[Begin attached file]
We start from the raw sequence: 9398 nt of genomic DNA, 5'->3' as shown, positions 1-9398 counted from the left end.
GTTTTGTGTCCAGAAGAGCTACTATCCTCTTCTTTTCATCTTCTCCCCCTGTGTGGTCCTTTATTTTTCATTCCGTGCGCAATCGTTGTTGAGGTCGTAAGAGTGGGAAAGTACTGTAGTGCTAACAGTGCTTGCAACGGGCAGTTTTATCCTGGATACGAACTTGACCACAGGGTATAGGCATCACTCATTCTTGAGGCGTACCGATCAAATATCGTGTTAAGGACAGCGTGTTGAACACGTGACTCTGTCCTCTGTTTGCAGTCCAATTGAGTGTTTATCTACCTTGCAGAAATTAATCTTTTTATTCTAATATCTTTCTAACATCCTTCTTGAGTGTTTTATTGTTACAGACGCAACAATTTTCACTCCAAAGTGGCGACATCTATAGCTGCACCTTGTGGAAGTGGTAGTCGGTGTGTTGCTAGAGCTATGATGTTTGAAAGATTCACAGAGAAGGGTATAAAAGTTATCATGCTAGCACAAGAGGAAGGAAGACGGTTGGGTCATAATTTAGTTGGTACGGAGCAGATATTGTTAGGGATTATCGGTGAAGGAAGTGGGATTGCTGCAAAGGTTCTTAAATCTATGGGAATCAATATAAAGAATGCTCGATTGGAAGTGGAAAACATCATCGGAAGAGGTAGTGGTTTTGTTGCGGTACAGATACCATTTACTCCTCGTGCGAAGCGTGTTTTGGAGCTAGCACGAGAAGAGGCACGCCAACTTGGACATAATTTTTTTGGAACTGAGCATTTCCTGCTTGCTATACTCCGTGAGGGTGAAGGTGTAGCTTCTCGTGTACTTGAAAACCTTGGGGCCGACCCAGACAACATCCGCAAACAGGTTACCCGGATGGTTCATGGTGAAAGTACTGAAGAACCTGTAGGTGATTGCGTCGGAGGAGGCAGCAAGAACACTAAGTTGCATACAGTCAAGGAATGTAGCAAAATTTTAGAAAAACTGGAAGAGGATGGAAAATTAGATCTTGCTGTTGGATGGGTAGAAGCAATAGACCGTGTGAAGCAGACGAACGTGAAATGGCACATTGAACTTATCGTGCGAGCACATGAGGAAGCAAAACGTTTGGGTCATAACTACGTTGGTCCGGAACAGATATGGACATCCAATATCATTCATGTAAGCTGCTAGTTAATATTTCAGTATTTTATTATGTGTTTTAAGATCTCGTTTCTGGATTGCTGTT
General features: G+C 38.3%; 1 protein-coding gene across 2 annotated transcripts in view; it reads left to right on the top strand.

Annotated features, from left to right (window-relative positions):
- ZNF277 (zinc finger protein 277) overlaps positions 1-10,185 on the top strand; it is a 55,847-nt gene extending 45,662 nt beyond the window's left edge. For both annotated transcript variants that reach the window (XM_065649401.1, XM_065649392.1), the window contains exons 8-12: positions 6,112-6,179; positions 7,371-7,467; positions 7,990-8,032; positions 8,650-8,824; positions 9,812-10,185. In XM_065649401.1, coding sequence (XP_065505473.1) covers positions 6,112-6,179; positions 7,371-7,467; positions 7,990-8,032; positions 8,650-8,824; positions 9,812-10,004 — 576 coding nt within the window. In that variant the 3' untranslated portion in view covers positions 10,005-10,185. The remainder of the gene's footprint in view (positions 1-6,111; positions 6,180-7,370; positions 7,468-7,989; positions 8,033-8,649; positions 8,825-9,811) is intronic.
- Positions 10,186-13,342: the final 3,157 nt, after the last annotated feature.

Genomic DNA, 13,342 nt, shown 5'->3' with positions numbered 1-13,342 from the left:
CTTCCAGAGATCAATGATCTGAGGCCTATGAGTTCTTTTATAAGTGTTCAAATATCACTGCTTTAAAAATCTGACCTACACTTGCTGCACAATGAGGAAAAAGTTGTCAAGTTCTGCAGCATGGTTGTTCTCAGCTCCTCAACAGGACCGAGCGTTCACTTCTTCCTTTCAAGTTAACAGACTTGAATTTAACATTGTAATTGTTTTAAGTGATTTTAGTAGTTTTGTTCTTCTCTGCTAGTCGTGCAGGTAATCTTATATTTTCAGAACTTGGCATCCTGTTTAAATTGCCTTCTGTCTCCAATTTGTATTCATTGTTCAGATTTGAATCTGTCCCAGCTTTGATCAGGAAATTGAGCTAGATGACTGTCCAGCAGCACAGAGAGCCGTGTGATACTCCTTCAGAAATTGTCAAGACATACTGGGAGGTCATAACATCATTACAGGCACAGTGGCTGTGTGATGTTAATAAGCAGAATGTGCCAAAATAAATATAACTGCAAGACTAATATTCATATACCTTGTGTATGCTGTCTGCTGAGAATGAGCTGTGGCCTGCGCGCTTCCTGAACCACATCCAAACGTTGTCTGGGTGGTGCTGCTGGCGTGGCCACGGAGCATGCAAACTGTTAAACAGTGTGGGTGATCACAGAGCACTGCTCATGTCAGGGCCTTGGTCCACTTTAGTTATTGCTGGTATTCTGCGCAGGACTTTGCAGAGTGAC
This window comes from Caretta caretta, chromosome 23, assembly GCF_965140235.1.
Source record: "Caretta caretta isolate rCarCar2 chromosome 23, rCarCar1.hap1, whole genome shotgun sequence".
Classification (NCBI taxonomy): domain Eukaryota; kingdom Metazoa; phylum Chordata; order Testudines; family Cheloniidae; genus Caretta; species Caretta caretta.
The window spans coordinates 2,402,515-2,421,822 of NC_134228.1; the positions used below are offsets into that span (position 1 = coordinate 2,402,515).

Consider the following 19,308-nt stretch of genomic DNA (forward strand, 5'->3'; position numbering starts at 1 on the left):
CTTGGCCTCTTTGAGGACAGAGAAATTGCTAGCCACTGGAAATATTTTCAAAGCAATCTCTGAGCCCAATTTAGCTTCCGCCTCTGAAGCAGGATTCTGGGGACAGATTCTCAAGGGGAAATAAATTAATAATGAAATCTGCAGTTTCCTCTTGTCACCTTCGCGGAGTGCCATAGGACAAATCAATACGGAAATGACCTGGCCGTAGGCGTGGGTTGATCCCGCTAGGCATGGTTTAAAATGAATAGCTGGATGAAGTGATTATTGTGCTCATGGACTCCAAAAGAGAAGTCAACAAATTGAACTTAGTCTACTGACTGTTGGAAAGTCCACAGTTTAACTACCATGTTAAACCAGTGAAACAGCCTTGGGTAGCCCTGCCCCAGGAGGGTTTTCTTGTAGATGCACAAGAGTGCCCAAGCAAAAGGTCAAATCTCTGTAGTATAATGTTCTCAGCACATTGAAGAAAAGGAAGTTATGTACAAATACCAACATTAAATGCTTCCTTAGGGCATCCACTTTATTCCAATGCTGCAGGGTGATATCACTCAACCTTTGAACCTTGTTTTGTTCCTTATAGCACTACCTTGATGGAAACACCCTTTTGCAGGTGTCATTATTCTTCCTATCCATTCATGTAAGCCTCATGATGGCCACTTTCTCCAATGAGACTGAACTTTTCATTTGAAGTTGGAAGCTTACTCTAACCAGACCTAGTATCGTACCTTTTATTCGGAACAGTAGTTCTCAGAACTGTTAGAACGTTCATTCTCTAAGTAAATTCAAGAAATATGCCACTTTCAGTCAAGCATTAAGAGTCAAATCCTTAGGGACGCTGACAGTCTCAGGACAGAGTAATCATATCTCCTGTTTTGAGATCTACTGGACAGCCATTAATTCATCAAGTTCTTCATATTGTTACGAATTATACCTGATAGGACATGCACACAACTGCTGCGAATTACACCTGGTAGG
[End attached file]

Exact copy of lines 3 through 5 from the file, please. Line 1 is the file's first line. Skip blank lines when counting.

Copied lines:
General features: G+C 38.3%; 1 protein-coding gene across 2 annotated transcripts in view; it reads left to right on the top strand.

Annotated features, from left to right (window-relative positions):
- ZNF277 (zinc finger protein 277) overlaps positions 1-10,185 on the top strand; it is a 55,847-nt gene extending 45,662 nt beyond the window's left edge. For both annotated transcript variants that reach the window (XM_065649401.1, XM_065649392.1), the window contains exons 8-12: positions 6,112-6,179; positions 7,371-7,467; positions 7,990-8,032; positions 8,650-8,824; positions 9,812-10,185. In XM_065649401.1, coding sequence (XP_065505473.1) covers positions 6,112-6,179; positions 7,371-7,467; positions 7,990-8,032; positions 8,650-8,824; positions 9,812-10,004 — 576 coding nt within the window. In that variant the 3' untranslated portion in view covers positions 10,005-10,185. The remainder of the gene's footprint in view (positions 1-6,111; positions 6,180-7,370; positions 7,468-7,989; positions 8,033-8,649; positions 8,825-9,811) is intronic.